Our national cricketers are the best examples of the term “core competence”. We do one thing only. (Of course, whether we do that well or not is a debatable issue in itself.) It seems that we consider all-rounders as people who cannot do anything properly. It is surprising that our team is able to perform as well without even one quality all-rounder.
Teams that have performed consistently over the past few years have in their ranks batsman and bowlers who can double up as their other self. Flintoff, Kallis, Pollock, Jayasuriya, Gilchrist, Symonds… The only Indian we can add to that list is Sachin Tendulkar. And his absence was felt badly in Sri Lanka. We had to play with four bowlers and expect Virender Sehwag to score a hundred and pick 4 for 33 in ten overs.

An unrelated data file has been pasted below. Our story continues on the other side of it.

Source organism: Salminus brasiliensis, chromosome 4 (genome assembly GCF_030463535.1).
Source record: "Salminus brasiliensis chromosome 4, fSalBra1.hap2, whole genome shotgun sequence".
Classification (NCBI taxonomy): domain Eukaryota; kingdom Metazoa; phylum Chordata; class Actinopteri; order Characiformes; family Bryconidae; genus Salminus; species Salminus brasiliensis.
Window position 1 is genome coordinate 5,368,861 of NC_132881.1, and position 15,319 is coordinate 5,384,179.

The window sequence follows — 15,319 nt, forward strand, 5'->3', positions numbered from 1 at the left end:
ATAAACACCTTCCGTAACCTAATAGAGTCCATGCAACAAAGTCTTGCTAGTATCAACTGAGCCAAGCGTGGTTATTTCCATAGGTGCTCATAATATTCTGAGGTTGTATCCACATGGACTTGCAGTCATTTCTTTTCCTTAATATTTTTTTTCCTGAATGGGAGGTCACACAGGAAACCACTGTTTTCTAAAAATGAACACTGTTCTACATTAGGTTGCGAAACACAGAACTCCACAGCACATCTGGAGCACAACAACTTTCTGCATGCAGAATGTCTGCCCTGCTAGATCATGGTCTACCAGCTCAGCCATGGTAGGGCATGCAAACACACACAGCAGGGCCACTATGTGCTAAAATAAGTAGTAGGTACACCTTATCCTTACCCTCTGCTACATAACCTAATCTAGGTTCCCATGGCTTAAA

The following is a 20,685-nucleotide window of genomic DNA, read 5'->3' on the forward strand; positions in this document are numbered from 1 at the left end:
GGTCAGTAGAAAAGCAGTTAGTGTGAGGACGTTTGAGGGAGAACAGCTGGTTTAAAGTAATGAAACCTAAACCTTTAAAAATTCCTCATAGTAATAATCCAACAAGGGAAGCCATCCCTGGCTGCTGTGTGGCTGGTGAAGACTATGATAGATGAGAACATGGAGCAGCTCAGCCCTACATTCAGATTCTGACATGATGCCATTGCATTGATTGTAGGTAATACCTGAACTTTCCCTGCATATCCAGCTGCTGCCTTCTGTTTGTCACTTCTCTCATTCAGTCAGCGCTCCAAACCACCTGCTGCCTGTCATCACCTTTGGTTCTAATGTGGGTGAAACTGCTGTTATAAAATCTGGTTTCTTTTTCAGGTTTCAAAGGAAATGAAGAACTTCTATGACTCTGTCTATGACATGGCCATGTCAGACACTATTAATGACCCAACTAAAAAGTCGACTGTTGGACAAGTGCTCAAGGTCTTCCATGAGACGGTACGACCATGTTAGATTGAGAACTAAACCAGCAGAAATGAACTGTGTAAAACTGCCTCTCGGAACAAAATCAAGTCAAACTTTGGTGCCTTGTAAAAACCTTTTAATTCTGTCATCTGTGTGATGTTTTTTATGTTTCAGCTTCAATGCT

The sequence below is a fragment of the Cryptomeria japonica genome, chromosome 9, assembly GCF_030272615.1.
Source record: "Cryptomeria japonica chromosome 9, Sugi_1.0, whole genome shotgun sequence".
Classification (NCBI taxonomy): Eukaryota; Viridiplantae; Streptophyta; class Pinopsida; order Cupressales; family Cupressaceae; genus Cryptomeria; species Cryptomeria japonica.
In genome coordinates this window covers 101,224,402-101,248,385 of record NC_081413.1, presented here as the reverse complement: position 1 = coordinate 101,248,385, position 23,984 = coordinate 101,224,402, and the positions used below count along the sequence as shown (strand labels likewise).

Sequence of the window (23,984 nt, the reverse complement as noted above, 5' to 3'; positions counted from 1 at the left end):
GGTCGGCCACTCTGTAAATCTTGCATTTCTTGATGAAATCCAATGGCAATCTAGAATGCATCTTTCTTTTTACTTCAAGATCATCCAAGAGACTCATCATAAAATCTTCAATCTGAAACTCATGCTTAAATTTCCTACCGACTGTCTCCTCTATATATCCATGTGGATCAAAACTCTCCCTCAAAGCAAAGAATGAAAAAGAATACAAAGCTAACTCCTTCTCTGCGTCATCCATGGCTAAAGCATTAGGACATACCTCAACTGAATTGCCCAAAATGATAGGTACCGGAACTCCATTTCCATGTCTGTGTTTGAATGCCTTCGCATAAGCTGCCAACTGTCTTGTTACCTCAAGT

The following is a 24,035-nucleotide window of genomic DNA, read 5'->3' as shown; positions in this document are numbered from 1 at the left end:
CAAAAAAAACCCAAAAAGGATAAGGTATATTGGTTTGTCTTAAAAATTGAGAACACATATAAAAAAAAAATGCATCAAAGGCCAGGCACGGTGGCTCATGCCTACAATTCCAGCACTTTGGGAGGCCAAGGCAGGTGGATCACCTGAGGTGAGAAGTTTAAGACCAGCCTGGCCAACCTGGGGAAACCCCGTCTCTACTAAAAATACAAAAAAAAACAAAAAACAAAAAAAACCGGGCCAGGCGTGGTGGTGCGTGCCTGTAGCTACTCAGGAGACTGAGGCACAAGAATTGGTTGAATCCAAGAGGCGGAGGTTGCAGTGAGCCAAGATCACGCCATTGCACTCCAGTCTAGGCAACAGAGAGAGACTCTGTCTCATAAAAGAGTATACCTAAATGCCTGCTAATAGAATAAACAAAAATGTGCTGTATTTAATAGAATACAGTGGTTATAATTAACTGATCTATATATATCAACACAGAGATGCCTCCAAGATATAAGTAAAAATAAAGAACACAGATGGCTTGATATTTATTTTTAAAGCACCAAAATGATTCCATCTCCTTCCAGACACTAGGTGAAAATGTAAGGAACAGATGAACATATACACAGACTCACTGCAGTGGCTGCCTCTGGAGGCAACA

Why is Ganguly not bowling? Why not ask Yuvraj to practise bowling in the nets? Or ask Pathan and Zaheer to firm up their bat-wielding skills?
Some in the media have already started criticising coach Greg Chappell. Which is quite bad because he isn’t exactly inheriting a fortune. But Mr. Chappell has an important task at hand – to develop a 11-man team that comprises of 9 batsmen, 7 bowlers, 1 wicket-keeper and 10 good fielders. Instead of saying “It is okay to lose, because we are preparing for the World Cup. So don’t expect to win a single game before March 2007…” and get bashed in the media, our man from Australia better started developing more competencies in our players.
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